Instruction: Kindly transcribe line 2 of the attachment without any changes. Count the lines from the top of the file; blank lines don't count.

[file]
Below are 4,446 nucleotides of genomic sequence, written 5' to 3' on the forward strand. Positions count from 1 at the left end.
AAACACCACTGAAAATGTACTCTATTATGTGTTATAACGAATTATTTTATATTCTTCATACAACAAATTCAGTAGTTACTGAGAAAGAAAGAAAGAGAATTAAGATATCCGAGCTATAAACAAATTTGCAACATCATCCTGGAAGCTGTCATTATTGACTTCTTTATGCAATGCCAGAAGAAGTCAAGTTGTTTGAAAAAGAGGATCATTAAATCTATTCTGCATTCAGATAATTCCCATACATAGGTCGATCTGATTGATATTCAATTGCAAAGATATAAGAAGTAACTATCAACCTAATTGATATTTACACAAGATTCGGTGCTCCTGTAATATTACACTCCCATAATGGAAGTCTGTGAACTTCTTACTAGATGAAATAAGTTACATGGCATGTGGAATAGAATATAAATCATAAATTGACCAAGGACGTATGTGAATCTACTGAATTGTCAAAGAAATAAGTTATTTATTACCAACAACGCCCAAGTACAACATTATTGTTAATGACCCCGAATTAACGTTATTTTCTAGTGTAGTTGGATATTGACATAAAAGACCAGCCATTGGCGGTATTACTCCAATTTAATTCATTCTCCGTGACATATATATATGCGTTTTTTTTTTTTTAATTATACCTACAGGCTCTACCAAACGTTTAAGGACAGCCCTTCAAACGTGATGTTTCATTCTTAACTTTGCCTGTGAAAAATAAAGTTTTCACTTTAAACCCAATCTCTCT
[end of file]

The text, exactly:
AAACACCACTGAAAATGTACTCTATTATGTGTTATAACGAATTATTTTATATTCTTCATACAACAAATTCAGTAGTTACTGAGAAAGAAAGAAAGAGAATTAAGATATCCGAGCTATAAACAAATTTGCAACATCATCCTGGAAGCTGTCATTATTGACTTCTTTATGCAATGCCAGAAGAAGTCAAGTTGTTTGAAAAAGAGGATCATTAAATCTATTCTGCATTCAGATAATTCCCATACATAGGTCGATCTGATTGATATTCAATTGCAAAGATATAAGAAGTAACTATCAACCTAATTGATATTTACACAAGATTCGGTGCTCCTGTAATATTACACTCCCATAATGGAAGTCTGTGAACTTCTTACTAGATGAAATAAGTTACATGGCATGTGGAATAGAATATAAATCATAAATTGACCAAGGACGTATGTGAATCTACTGAATTGTCAAAGAAATAAGTTATTTATTACCAACAACGCCCAAGTACAACATTATTGTTAATGACCCCGAATTAACGTTATTTTCTAGTGTAGTTGGATATTGACATAAAAGACCAGCCATTGGCGGTATTACTCCAATTTAATTCATTCTCCGTGACATATATATATGCGTTTTTTTTTTTTTAATTATACCTACAGGCTCTACCAAACGTTTAAGGACAGCCCTTCAAACGTGATGTTTCATTCTTAACTTTGCCTGTGAAAAATAAAGTTTTCACTTTAAACCCAATCTCTCT